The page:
Sale of ‘Polish king’s sword’ sparks fury after being put up for auction in Germany
A sword thought to have belonged to Polish king Sigismund III Vasa has been put up for sale in Germany.
Posting photos of the weapon on its website, Berlin auction house Carsten Zeige said that the sword “probably belonged to Sigismund III Vasa and came from a pre-war Polish collection.”
It added that the sword dated from 1592 is 97.5 cm, the blade measures 83.5 cm, the width of the blade is 3.3 cm, and the width of the hilt is 16.3 cm.
Although the seller did not inform how the sword came into its possession, the asking price is EUR 30,000.
In addition, the auction house catalogue also lists the Order of the White Eagle, Poland’s highest honour, for sale as well as a rapier with a scabbard that belonged to Aleksander Józef Sułkowski, a minister and general during the reign of King August III Sas.
The auction planned for January 14 has now sparked online fury with many suggesting the items were stolen from Poland during WWII.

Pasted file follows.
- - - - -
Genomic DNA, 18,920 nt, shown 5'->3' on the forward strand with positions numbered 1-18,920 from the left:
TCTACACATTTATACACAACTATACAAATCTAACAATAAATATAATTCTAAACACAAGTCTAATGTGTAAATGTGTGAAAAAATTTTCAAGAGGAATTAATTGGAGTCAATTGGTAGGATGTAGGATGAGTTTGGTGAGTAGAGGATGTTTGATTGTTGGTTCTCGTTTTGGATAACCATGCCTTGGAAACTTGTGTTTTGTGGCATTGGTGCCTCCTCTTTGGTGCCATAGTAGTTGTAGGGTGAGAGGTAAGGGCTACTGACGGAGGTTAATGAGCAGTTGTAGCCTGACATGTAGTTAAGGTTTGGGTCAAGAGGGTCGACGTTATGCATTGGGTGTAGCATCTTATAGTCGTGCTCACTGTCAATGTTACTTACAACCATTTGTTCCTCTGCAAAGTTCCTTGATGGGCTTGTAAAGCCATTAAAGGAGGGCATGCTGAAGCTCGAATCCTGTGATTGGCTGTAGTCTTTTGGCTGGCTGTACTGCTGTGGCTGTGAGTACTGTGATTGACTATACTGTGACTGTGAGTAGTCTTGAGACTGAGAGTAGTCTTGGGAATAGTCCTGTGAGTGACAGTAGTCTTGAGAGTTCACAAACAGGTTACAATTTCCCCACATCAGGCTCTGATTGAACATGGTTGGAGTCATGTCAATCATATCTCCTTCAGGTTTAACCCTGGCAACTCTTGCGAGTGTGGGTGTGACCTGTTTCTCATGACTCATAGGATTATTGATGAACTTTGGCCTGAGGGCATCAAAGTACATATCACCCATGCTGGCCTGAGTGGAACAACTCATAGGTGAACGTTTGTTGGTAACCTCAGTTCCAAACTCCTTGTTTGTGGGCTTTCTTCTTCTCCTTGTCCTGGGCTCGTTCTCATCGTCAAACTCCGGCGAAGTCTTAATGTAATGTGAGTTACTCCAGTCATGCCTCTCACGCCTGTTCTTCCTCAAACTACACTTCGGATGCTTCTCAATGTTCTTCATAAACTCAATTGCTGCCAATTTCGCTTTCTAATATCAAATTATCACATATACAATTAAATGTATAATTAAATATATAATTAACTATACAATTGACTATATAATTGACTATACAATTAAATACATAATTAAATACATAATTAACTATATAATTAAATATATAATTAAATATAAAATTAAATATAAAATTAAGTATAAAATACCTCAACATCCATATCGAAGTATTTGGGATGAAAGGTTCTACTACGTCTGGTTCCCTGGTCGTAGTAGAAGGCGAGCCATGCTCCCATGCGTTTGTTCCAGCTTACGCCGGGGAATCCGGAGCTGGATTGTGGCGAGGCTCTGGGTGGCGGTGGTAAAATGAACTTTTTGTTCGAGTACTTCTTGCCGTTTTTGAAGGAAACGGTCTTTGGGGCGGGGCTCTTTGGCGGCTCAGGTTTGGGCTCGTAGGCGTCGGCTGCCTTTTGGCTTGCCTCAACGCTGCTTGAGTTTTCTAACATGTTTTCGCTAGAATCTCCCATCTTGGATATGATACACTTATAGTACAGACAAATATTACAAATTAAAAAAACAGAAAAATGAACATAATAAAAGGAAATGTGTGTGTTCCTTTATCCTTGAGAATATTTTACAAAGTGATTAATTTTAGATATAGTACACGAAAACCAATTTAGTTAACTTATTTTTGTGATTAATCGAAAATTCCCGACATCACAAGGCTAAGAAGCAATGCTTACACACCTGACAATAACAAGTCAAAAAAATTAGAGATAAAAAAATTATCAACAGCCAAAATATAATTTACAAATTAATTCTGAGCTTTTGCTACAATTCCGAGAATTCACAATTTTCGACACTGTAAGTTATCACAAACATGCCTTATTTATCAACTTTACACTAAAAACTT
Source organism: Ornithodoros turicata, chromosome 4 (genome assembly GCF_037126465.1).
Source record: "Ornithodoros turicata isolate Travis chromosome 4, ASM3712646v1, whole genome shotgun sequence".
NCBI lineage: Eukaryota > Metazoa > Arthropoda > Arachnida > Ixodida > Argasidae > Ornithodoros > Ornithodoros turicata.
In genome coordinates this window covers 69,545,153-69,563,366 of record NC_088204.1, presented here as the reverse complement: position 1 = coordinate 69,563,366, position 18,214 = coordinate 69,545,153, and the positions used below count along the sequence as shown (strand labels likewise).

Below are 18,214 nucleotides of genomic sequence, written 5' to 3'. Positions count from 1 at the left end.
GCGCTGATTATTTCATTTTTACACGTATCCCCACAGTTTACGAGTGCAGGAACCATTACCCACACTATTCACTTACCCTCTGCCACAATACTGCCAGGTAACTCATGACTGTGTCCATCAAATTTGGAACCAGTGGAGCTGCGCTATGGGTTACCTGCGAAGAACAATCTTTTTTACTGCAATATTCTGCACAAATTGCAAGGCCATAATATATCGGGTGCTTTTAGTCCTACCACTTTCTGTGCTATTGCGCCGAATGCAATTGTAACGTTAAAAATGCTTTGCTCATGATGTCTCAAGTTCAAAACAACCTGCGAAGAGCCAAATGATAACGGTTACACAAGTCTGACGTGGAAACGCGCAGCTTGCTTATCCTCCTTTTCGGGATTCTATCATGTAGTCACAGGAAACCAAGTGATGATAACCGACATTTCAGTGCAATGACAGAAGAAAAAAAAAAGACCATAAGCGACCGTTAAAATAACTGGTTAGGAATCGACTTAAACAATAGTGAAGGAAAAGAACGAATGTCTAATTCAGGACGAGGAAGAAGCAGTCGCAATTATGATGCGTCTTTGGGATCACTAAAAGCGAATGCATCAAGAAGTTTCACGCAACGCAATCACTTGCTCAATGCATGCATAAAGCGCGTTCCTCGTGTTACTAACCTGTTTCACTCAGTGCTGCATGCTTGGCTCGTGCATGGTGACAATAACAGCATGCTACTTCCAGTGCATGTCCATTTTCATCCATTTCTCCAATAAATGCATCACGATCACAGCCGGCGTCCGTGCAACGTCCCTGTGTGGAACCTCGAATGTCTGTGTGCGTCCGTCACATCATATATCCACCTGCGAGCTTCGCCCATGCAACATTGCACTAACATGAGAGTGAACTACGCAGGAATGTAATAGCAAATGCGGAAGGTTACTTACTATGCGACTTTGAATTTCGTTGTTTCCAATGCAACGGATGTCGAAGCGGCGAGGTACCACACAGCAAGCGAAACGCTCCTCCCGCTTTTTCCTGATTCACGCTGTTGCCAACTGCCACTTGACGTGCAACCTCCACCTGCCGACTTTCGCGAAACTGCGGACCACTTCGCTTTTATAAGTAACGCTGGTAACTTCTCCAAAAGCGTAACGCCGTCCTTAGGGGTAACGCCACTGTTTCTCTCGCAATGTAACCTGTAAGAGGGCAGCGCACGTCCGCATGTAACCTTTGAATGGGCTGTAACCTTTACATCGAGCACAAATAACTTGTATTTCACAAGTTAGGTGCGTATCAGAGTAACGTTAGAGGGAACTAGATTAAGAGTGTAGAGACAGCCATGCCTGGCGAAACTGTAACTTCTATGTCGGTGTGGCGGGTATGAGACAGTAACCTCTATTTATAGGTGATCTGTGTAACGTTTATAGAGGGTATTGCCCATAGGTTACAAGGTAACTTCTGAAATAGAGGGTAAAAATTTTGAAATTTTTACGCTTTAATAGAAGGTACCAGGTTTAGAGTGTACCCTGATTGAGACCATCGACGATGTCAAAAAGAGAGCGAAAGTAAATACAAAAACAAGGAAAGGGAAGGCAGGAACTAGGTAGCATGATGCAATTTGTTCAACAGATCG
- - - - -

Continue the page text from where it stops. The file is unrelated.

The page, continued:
A report published by the government in London in 1945 about works of art stolen in Poland during World War II said that the Germans and the Soviets plundered about 30 billion dollars worth of unique cultural goods.
Only a fraction of this has been recovered and the list of lost cultural goods maintained by the culture ministry runs to over 63,000 items.
However, the list is not complete as many items were held in private collections prior to Germany’s invasion in 1939 and were not officially recorded.
Cultural goods that were stolen from Poland by the wartime occupiers appear from time to time at auctions in Western auction houses.
However, Poland’s cultural losses are not limited to the World War Two period.
At the beginning of December last year, another Berlin auction house sold a painting that was stolen in 1984 from the National Museum in Warsaw. Kandinsky's watercolour 'Composition' was sold for EUR 310,000.
Sigismund III Vasa was the king of Poland (1587–1632) and of Sweden (1592–99). He sought to create a permanent union between Poland and Sweden but instead created hostile relations and wars between the two states that climaxed with the Swedish Deluge after his death in 1655-60.
Posting on social media, Poland’s Ministry of Culture and National Heritage said: “Currently, there are no grounds for taking restitution action […] The provenance of the object is still being investigated.
“At the same time, experts from the Ministry of Culture and National Heritage are verifying whether there is indeed a justification for connecting the sword with the Polish king Sigismund III Vasa.”